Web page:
Watching TMNT, I knew instantly that my dissatisfied, isolated existence had been handed the fantasy that I could cling to until school was over — a fantasy I could follow to New York. Except that my fantasy wasn’t about fighting an arch-enemy in a metal mask. Mine was that I would move to New York and find three others like me — three other shut-ins who were quite happy to disappear from life. We would form a bond of soul-mate potency, act as each other’s therapists and muses, rent a four-bedroom apartment together and crack jokes over pizza all night long.
Well, maybe a three-bedroom. This wasn’t a sex fantasy at all, but it was confusing. Any gay boy can tell you about the blurry line that separates platonic and sexual attraction when negotiating friendship with a group of boys in grade school, especially when those boys shun you either way. In the end, it’s really about longing for inclusion and a chance to be one of the guys.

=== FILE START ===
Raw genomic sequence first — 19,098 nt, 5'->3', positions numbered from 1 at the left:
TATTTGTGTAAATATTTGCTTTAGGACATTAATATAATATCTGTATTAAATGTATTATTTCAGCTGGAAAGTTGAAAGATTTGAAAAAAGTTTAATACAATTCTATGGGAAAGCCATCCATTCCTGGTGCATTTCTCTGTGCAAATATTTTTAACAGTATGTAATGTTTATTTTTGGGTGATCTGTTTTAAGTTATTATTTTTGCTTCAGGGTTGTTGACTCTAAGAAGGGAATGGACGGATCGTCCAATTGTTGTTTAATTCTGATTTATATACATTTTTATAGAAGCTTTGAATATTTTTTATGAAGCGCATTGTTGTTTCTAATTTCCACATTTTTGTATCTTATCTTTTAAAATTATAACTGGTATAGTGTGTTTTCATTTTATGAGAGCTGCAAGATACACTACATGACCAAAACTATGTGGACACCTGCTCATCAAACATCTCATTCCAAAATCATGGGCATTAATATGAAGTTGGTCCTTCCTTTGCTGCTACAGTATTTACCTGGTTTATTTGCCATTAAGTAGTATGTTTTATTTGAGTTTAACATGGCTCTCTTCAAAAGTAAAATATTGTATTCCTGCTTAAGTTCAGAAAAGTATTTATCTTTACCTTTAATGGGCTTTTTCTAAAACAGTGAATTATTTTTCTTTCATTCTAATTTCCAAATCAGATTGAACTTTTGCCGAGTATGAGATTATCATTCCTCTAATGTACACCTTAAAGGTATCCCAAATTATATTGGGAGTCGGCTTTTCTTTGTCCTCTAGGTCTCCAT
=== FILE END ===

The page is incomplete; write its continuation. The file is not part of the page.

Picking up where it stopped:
So I felt a bit Raphaelish, though without any of his tough-guy angst. And being the angsty one, I naturally fell for Donatello, the least threatening of the other three. (I might have gone for gregarious Michelangelo, but I assumed he was out of my league.) I figured that, as a nerd — and a far more convincing one than Anthony Michael Hall — Donatello must feel sort of marginalized too, and that he’d be a great boyfriend who could regale me with interesting facts about solar winds and deep-sea ecosystems. With time, I would come to see him not as a nerd, but as a passionate surveyor of the world’s molecular magic, and he’d begin to see me not as a weird recluse, but as an old soul misunderstood by his myopic, suffocating little high school.